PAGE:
Pope Francis I Speaks on Holocaust, Israel and Jews in Only Book

Pontiff's Unscripted Talk With Rabbi in 'Heaven and Earth'

By Alan Brill and Ronnie Perelis

Published March 15, 2013.

(page 3 of 4)

The cardinal agrees wholeheartedly with the need to open up the church’s archives of the wartime years and unequivocally stresses the importance of clarifying the historical record. If Pope Francis follows up on his clearly stated desire, it may help Jewish organizations push for a speedy opening of the Vatican archives, which some have resisted up to now.

“Opening the archives of the shoah seems reasonable,” the future pope says. “Let them be opened and let everything be cleared up. Let it be seen if they could have done something [to help] and until what point they could have helped. If they made a mistake in any aspect of this we would have to say, ‘We have erred.’ We don’t have to be scared of this- the truth has to be the goal.”

The cardinal also discusses the role of anti-Semitism in his homeland of Argentina. He concedes that he had less contact with Jews than others, but insists that bigotry and anti-Semitism has decreased markedly over the years.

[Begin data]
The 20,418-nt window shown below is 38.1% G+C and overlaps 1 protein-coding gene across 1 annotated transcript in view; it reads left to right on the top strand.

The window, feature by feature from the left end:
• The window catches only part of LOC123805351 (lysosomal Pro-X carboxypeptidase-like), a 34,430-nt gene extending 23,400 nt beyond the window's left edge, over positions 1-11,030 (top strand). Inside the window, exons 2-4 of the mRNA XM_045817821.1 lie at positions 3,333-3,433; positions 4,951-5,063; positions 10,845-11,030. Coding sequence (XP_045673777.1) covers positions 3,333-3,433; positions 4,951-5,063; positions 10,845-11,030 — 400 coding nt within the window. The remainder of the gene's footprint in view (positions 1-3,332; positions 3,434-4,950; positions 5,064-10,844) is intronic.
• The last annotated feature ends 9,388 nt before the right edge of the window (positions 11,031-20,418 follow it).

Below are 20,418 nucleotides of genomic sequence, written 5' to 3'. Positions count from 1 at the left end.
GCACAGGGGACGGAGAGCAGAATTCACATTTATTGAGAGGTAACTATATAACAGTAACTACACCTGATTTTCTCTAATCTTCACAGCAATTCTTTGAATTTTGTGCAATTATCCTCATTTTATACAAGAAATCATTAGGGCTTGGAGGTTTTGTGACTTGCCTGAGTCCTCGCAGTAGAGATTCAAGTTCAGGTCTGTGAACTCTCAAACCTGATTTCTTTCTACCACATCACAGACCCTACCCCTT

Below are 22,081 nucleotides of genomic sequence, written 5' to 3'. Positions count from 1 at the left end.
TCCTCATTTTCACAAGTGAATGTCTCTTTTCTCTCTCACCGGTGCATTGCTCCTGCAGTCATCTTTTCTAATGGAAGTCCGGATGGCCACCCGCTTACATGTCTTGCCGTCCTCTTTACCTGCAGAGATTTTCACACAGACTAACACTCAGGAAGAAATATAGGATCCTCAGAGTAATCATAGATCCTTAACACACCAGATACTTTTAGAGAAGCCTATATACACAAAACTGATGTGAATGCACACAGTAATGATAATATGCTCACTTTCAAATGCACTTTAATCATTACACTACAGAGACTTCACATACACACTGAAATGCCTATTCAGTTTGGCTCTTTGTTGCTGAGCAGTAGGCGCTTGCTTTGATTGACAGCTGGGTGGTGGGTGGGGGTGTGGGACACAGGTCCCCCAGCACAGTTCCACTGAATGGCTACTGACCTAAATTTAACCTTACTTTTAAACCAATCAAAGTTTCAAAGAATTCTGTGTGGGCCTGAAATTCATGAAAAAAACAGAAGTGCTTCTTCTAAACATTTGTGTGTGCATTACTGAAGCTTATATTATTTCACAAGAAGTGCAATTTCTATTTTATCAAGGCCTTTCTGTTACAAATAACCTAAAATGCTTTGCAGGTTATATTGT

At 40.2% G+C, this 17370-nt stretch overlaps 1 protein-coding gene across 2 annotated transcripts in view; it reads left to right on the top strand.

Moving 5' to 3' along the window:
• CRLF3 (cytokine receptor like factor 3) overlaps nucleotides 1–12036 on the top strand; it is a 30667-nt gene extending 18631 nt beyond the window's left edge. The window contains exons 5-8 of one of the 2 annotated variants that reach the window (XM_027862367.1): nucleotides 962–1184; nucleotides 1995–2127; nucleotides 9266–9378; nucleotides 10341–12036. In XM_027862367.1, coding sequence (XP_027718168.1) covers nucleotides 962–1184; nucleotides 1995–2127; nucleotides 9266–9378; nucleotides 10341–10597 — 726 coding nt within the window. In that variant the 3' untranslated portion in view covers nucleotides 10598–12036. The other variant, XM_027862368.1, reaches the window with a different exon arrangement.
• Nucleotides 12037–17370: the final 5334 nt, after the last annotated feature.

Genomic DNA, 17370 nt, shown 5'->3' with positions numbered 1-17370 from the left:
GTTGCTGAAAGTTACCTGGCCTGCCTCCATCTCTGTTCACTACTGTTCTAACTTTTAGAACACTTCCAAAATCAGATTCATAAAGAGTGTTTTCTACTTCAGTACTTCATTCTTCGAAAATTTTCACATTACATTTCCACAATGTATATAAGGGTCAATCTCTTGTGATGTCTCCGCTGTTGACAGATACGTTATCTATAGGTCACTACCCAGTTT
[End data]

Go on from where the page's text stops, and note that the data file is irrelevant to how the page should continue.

“I did not have the same experience as John Paul II of having half of my friends as Jewish, but I have Jewish friends,” he says.

“Yes, there were some anti-Semitic Catholics and today there also are some,” he adds. “But not with the virulence of the 1930’s when there were some ecclesiastic anti-Semitism. Today, the politics of the Argentinian church is clear: inter-religious dialogue.”

The future pontiff is not as direct about the Middle East conflict. In a chapter devoted to the topic, Bergoglio becomes long winded and seeks to deflect political questions into universal discussions.

“At times human relations can be resolved if you have people who can find pathways,” he says, before veering into confusing religious rhetoric. “Conflict is essential to the Bible” going back to Adam, and Eve, then Cain.

On interfaith relations, he is clear and decisive that he not only allows but seeks non-Catholics’ participation in religious events. He urges the active participation of those of other faiths who attend formal events like the instillation of a bishop so that they should not just stand “like dolls in an exhibition case.”



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